The first two examples are clearly not worship. They are expressions of religious belief. Only the latter is worship, concerning what happens in a house of worship. The article continues:
One of the thorniest cases involves Catholic Charities, whose agencies long have provided adoption and foster care services to children in need, including orphans. Under Catholic doctrine, the sacrament of marriage is defined as the union of a man and a woman, and Catholic adoption agencies therefore have declined to place children with same-sex couples.
Again, doctrine is belief, not worship. Marriage being between a man and woman only is a belief, not a form of worship. Doctrine cannot be protected by our federal government. The article talks many times about “freedom of religion” clashing with “freedom from discrimination”, and that’s why: when you enforce belief, you enforce discrimination because belief can reach out beyond a religion to impact others while worship can’t. Put it this way: there’s no form of Catholic worship that impacts non-Catholics because non-Catholics aren’t in Catholic churches trying to worship. But there are forms of Catholic belief that impact non-Catholics, because non-Catholics will be impacted by them without ever setting foot in a church. Gay non-Catholics will be discriminated against by anti-gay Catholics if being anti-gay (a belief) is enshrined as a form of worship, and thus given protection by the First Amendment.
“Exercising” one’s religion means worship, plain and simple, and exclusively. It’s a literal word: you exercise (move) yourself physically to do something to worship God.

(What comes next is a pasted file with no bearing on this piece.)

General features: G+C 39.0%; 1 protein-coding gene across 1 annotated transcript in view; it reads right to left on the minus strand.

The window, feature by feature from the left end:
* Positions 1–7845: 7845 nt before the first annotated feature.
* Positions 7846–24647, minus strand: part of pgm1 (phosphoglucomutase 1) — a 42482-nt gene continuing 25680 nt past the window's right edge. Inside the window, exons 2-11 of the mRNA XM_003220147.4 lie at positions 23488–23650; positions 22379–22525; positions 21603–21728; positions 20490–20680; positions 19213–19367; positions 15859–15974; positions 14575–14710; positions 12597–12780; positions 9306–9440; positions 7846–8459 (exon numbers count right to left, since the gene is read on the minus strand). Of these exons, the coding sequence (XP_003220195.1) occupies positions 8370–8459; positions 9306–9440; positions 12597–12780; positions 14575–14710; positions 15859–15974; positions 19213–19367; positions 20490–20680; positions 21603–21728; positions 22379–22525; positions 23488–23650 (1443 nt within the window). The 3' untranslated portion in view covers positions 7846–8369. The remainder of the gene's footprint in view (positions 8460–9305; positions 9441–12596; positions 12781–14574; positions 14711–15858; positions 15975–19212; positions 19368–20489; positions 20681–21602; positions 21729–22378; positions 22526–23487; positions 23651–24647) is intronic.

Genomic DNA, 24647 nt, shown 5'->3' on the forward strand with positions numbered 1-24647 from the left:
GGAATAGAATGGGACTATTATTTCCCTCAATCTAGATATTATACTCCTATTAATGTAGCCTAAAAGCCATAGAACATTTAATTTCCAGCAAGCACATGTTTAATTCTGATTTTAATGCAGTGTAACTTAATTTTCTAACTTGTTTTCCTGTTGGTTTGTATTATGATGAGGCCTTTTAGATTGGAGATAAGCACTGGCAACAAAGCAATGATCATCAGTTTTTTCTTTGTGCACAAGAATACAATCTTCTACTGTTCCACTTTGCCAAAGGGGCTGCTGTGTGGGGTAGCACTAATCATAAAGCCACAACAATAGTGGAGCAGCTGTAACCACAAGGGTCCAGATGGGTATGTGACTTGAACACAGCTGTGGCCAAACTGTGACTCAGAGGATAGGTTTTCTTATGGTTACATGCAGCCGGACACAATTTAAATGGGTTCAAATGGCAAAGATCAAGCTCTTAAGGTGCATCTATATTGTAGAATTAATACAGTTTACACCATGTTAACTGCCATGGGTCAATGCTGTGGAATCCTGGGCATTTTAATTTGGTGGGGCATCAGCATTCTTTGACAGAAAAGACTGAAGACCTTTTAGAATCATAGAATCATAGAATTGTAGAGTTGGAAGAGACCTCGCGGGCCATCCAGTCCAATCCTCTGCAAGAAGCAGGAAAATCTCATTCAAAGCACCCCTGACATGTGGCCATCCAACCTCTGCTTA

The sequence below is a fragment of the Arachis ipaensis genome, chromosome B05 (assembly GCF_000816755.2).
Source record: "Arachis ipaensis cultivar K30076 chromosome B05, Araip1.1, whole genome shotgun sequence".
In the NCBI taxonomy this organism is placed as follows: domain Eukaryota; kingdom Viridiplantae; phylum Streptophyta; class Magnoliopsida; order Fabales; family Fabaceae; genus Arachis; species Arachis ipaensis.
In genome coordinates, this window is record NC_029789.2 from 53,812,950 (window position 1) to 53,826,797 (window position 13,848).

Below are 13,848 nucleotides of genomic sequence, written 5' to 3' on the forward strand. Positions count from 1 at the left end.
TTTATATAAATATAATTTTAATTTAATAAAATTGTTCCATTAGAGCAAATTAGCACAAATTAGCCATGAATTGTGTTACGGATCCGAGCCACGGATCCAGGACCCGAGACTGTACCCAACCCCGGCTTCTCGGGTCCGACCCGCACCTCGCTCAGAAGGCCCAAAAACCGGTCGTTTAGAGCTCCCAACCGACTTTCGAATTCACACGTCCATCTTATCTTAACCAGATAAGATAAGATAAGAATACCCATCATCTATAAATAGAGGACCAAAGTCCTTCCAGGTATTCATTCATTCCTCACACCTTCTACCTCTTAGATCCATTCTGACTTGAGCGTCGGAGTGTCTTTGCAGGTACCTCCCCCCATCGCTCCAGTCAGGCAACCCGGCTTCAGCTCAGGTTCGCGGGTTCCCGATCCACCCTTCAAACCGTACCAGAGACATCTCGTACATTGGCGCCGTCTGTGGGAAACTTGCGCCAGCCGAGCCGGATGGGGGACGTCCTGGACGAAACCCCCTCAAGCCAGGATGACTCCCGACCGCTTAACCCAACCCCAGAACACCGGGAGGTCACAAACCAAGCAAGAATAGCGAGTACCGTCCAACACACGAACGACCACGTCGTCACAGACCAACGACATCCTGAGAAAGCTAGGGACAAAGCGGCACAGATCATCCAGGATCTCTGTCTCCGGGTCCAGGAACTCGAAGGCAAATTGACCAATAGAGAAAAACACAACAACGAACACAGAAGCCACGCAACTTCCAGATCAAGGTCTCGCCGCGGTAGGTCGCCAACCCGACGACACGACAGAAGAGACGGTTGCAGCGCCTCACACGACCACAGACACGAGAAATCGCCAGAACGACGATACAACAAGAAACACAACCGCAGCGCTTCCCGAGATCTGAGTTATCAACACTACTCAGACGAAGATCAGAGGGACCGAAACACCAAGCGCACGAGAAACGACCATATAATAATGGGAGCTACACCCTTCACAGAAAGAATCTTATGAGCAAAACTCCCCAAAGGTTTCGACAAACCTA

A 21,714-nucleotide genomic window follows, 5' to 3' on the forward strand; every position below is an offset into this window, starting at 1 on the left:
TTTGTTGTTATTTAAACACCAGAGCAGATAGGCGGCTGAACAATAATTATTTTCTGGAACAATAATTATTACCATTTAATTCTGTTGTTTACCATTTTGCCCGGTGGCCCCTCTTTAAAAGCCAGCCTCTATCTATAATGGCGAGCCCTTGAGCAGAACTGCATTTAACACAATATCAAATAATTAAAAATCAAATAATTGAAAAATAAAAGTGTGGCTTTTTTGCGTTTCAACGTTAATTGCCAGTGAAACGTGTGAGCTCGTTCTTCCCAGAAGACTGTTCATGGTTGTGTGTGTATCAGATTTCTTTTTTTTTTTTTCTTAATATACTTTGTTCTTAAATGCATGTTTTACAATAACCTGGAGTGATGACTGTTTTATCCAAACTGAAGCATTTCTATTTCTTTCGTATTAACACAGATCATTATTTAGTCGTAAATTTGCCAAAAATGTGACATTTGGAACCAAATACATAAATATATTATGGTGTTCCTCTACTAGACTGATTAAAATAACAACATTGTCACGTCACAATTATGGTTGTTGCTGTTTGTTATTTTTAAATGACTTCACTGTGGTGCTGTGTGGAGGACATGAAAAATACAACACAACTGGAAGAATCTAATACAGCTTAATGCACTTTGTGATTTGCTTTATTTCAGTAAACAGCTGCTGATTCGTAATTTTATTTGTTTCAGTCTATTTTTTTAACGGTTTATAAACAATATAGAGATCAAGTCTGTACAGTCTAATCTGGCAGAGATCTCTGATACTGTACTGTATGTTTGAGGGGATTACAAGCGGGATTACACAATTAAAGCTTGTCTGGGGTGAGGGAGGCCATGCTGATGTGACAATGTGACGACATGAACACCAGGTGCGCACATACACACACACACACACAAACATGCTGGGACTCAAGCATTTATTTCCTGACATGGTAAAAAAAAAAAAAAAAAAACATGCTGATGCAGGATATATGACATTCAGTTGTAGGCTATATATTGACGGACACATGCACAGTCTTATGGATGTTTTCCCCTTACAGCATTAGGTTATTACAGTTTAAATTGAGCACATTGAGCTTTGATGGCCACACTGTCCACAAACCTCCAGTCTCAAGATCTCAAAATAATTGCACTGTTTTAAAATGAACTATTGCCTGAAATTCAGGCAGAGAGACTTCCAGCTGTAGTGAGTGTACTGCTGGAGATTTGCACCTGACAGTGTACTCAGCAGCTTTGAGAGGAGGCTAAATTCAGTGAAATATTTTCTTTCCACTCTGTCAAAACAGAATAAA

So Charles Haynes, director of the Religious Freedom Center at the Newseum Institute in Washington, is completely wrong to say “We may not like the claim of conscience, but you know, we don’t judge claims of conscience on whether we like the content of the claim. We are trying to protect the right of people to do what they feel they must do according to their God. That is a very high value.”
Americans may have a “right” to do “what they feel they must do according to their God”, but only when it comes to forms of worship. One political charter, like the Constitution, could not possibly protect all “values” and all “feelings” about what is right, because they will naturally conflict. And the Constitution does not deal in feelings, but in political rights.
Now here’s where the article gets good:
…Bishop Michael Curry, leader of the Episcopal Church in the United States, said he has witnessed the persecution of Christians in other parts of the world and doesn’t see anything comparable in the United States.